A Canadian father is hoping a mountain hike will help ease his distress and draw attention to the insurmountable roadblocks countless parents like him face in trying to access their children in Japan after their marriages fall apart.
Tim Terstege is planning to climb Mount Fuji on Oct. 13, the day four years ago his wife disappeared with his then-four-year-old son.
“That’s kind of a dark time for me; it’s a positive way of just dealing with it,” Terstege said in an interview from Himeji, Japan.
“When you go through this type of situation, you have to deal with a lot of pain. It’s just really hard. Climbing Mount Fuji is for me just a way of breaking out of the sorrow.”
Terstege, 42, formerly of Barrie, Ont., officially has 24 hours a year access to his son, Liefie, a dual Canadian-Japanese citizen. But he doesn’t know exactly where his wife or child are and the courts have not been of help. It’s the Japanese way, he said.
“Whoever abducts the child first is going to get custody,” he said.
The Canadian father is far from alone in trying to navigate a seemingly impenetrable and hostile Japanese system sometimes described as a black hole for children. Figures indicate dozens of Canadians — mostly fathers — are among thousands of foreigners faced with the gut-wrenching loss of their children in Japan. Some parents are reported to have killed themselves in despair. Others have ended up in jail after trying to snatch back their children.
The Japanese embassy in Ottawa said it was “unable to express (its) viewpoints” and referred questions to the Foreign Ministry in Tokyo, which had no immediate comment. Global Affairs Canada, which said it was currently dealing with 25 cases, offered only general observations about consular assistance.
However, in a letter to Terstege this past week, a senior official said the issue was important to the Canadian government, and embassy officials in Japan had, among other things, discussed his case with the Japanese Ministry of Foreign Affairs.
“We recognize the need to continue to raise the issue of parental child abduction cases with Japanese authorities,” the letter states.
In a briefing note last year, one Canadian consular official noted the “reality of the Japanese system” but said Canada was not pressing Tokyo for change, as former prime minister Stephen Harper did years ago.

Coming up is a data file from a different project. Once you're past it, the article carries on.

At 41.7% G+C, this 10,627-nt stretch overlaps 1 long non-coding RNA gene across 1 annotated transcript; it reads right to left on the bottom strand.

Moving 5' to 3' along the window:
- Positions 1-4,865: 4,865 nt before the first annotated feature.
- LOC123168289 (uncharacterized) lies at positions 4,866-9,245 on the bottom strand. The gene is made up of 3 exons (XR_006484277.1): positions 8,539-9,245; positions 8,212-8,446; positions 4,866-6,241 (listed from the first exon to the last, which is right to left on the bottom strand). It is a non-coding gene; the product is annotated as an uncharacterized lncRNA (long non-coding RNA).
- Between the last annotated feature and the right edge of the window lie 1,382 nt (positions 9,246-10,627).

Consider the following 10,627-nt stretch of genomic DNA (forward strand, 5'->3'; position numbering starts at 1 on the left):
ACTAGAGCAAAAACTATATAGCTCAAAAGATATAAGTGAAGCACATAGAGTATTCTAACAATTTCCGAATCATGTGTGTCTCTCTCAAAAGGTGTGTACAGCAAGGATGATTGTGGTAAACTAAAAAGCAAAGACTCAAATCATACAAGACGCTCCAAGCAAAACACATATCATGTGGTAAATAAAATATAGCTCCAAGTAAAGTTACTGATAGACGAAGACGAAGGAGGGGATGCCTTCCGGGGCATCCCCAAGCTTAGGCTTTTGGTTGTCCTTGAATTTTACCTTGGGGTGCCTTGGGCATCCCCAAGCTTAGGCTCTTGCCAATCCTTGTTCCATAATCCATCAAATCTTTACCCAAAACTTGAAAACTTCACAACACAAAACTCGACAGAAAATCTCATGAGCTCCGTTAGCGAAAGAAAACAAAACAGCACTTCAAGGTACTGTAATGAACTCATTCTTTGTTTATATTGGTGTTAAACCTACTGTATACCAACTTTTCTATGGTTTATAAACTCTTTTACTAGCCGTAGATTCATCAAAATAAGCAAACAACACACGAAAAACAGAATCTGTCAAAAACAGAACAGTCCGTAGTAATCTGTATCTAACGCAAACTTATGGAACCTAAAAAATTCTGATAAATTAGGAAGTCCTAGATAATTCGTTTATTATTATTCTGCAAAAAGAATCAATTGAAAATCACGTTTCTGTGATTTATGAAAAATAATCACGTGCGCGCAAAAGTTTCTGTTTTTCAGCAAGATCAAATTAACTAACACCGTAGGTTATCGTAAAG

In 2014, Japan finally signed on to the Hague Convention, which aims to provide legal recourse against international child abductions. However, enforcement is woefully inadequate and a parent can frustrate court orders to return a child simply by refusing to comply, experts say.
“While the process of implementing the Hague Convention has brought some clarity to the theory and practice of enforcing returns, without sanctions for contempt — which Japanese judges lack in these cases — or other police-like powers to back them up, court orders can end up being meaningless pieces of paper,” Colin Jones, a lawyer from Calgary, wrote in a recent article in The Japan Times.
Visitation restrictions, draconian by Canadian standards, can leave parents feeling like they have been treated like criminals, Jones said.
Kris Morness, of Vancouver, considers himself lucky in that he is usually able to Skype weekly with his son, Max, 5, believed to be in Tokyo.
Despite obtaining full custody and an American arrest warrant for his wife, who abducted Max three years ago from Seattle, Wash., where they were living, Morness said there’s little point in trying to litigate in Japan.
“It’s really traumatizing when you lose a child like this,” Morness, 43, said. “All I can do is wait. It is the worst bureaucratic nightmare I’ve ever experienced.”
In an effort to effect change, Bruce Gherbetti co-founded the activist organization Kizuna Child-Parent Reunion after his own experience. In 2009, his wife accused him of domestic abuse and, while he was in pretrial custody in Vancouver, she took their three girls now aged 9, 11, and 13 and left for Japan.
Among other things, Kizuna aims to educate the Japanese about the potential harm to children deprived of access to one parent.
“Your child is akin to a table or an automobile (in Japan),” Gherbetti said from Australia where he now lives. “If someone takes one of those from you, you have a better chance of obtaining its possession again than you do a child.”
Terstege said he’s given up on the Japanese court system. Even though he and his wife are still married, it’s highly unlikely he could ever regain custody, so his goal is to try to see his son for the 24 hours a year in the presence of a third party organization as per court order.
“I’m not going to give up,” Terstege said. “Climbing Mount Fuji is just another thing for me for motivation.”
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